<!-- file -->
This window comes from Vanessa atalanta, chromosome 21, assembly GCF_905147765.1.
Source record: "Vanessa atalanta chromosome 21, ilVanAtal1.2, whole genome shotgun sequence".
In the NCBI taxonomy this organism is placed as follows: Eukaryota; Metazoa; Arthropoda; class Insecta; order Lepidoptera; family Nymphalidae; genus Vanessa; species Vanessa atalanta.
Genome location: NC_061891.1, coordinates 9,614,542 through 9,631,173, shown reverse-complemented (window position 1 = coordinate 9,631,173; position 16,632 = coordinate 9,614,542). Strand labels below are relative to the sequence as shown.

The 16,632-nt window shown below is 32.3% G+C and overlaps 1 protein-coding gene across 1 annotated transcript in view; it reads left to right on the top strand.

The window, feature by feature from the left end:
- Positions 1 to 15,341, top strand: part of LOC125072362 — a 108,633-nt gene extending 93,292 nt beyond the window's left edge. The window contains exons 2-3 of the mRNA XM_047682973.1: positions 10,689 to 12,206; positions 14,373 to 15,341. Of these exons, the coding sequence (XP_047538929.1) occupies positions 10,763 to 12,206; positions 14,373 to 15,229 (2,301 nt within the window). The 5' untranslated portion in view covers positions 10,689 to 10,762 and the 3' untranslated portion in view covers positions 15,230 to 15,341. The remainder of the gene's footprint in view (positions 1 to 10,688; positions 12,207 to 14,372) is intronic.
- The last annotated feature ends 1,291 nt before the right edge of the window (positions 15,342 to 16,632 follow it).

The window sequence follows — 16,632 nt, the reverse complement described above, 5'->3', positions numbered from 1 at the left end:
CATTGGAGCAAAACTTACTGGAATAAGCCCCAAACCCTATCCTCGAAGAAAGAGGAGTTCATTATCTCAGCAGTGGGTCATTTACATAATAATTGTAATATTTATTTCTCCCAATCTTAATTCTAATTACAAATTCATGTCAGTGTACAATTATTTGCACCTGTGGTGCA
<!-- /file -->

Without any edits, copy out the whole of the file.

This window comes from Vanessa atalanta, chromosome 21, assembly GCF_905147765.1.
Source record: "Vanessa atalanta chromosome 21, ilVanAtal1.2, whole genome shotgun sequence".
In the NCBI taxonomy this organism is placed as follows: Eukaryota; Metazoa; Arthropoda; class Insecta; order Lepidoptera; family Nymphalidae; genus Vanessa; species Vanessa atalanta.
Genome location: NC_061891.1, coordinates 9,614,542 through 9,631,173, shown reverse-complemented (window position 1 = coordinate 9,631,173; position 16,632 = coordinate 9,614,542). Strand labels below are relative to the sequence as shown.

The 16,632-nt window shown below is 32.3% G+C and overlaps 1 protein-coding gene across 1 annotated transcript in view; it reads left to right on the top strand.

The window, feature by feature from the left end:
- Positions 1 to 15,341, top strand: part of LOC125072362 — a 108,633-nt gene extending 93,292 nt beyond the window's left edge. The window contains exons 2-3 of the mRNA XM_047682973.1: positions 10,689 to 12,206; positions 14,373 to 15,341. Of these exons, the coding sequence (XP_047538929.1) occupies positions 10,763 to 12,206; positions 14,373 to 15,229 (2,301 nt within the window). The 5' untranslated portion in view covers positions 10,689 to 10,762 and the 3' untranslated portion in view covers positions 15,230 to 15,341. The remainder of the gene's footprint in view (positions 1 to 10,688; positions 12,207 to 14,372) is intronic.
- The last annotated feature ends 1,291 nt before the right edge of the window (positions 15,342 to 16,632 follow it).

The window sequence follows — 16,632 nt, the reverse complement described above, 5'->3', positions numbered from 1 at the left end:
CATTGGAGCAAAACTTACTGGAATAAGCCCCAAACCCTATCCTCGAAGAAAGAGGAGTTCATTATCTCAGCAGTGGGTCATTTACATAATAATTGTAATATTTATTTCTCCCAATCTTAATTCTAATTACAAATTCATGTCAGTGTACAATTATTTGCACCTGTGGTGCA